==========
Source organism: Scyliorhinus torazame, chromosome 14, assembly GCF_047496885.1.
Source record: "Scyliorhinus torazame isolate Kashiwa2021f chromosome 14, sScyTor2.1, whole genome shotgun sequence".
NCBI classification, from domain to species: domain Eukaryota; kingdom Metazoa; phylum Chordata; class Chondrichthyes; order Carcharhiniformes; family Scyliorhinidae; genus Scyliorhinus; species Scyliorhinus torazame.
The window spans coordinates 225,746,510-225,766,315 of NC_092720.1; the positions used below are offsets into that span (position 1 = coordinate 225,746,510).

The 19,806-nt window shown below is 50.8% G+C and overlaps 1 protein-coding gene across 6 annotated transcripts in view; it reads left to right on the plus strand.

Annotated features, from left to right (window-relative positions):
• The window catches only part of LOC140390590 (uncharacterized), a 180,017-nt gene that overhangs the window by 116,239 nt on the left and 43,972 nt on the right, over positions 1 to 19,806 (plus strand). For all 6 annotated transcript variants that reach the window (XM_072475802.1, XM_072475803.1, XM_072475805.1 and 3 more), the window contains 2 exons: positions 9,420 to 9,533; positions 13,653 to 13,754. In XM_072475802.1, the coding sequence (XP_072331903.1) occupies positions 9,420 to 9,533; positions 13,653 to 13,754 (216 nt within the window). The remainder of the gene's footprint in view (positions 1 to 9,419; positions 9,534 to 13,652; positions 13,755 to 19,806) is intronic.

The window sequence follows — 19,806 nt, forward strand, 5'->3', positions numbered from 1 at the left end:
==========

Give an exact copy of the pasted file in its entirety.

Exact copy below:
Source organism: Scyliorhinus torazame, chromosome 14, assembly GCF_047496885.1.
Source record: "Scyliorhinus torazame isolate Kashiwa2021f chromosome 14, sScyTor2.1, whole genome shotgun sequence".
NCBI classification, from domain to species: domain Eukaryota; kingdom Metazoa; phylum Chordata; class Chondrichthyes; order Carcharhiniformes; family Scyliorhinidae; genus Scyliorhinus; species Scyliorhinus torazame.
The window spans coordinates 225,746,510-225,766,315 of NC_092720.1; the positions used below are offsets into that span (position 1 = coordinate 225,746,510).

The 19,806-nt window shown below is 50.8% G+C and overlaps 1 protein-coding gene across 6 annotated transcripts in view; it reads left to right on the plus strand.

Annotated features, from left to right (window-relative positions):
• The window catches only part of LOC140390590 (uncharacterized), a 180,017-nt gene that overhangs the window by 116,239 nt on the left and 43,972 nt on the right, over positions 1 to 19,806 (plus strand). For all 6 annotated transcript variants that reach the window (XM_072475802.1, XM_072475803.1, XM_072475805.1 and 3 more), the window contains 2 exons: positions 9,420 to 9,533; positions 13,653 to 13,754. In XM_072475802.1, the coding sequence (XP_072331903.1) occupies positions 9,420 to 9,533; positions 13,653 to 13,754 (216 nt within the window). The remainder of the gene's footprint in view (positions 1 to 9,419; positions 9,534 to 13,652; positions 13,755 to 19,806) is intronic.

The window sequence follows — 19,806 nt, forward strand, 5'->3', positions numbered from 1 at the left end: